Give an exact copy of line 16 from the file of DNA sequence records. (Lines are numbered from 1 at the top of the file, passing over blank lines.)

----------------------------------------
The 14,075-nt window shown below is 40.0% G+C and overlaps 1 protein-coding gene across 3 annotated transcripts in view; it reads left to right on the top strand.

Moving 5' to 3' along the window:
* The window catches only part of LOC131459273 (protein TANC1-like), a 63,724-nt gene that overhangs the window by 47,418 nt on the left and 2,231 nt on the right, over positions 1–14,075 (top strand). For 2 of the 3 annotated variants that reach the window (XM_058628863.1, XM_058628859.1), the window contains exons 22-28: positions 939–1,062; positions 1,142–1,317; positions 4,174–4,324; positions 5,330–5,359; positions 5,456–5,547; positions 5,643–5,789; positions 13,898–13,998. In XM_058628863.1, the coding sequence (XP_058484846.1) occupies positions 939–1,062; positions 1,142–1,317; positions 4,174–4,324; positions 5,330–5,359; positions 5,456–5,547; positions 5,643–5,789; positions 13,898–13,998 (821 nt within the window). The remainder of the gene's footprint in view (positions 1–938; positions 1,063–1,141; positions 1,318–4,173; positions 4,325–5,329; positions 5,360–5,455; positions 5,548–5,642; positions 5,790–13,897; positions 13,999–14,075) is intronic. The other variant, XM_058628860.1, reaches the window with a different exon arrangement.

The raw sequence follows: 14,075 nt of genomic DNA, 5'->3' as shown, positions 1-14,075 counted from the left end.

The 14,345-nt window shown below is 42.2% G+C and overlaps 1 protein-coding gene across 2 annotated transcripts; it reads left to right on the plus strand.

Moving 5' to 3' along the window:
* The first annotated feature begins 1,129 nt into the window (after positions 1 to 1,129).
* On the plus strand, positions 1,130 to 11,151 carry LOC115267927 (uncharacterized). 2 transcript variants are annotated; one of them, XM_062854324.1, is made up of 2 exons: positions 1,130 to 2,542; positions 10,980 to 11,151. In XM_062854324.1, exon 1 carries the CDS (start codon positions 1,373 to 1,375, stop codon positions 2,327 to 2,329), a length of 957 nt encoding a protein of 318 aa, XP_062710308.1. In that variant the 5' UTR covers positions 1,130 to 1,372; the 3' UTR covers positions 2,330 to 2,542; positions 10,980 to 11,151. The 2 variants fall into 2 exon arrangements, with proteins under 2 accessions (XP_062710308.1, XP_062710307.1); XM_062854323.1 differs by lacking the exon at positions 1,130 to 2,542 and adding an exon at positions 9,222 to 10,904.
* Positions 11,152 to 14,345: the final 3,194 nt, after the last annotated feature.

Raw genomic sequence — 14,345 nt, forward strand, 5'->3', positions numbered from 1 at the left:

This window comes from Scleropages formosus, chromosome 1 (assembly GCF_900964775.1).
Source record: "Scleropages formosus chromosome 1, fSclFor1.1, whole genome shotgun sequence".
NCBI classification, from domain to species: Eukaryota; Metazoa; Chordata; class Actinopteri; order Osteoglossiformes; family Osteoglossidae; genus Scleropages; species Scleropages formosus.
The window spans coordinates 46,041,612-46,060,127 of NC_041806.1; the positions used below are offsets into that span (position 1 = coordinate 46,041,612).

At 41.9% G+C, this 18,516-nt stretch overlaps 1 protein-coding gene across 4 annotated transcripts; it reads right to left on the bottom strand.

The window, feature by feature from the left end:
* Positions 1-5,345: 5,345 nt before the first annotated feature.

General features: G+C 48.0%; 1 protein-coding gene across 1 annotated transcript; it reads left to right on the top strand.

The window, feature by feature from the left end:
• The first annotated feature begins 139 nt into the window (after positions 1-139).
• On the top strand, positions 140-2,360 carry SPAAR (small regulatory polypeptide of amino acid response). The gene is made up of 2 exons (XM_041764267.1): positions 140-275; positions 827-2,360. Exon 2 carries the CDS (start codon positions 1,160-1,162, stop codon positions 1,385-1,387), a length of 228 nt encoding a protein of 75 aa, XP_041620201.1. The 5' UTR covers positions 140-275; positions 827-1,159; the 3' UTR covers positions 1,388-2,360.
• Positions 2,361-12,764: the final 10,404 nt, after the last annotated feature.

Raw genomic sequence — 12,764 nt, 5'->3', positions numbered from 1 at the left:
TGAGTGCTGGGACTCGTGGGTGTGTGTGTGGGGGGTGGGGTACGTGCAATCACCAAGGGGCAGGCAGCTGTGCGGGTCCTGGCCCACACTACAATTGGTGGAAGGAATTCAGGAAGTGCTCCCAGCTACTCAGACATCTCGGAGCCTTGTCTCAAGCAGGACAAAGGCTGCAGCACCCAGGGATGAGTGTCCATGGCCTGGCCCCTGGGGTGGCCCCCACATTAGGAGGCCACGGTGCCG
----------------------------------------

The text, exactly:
The window, feature by feature from the left end: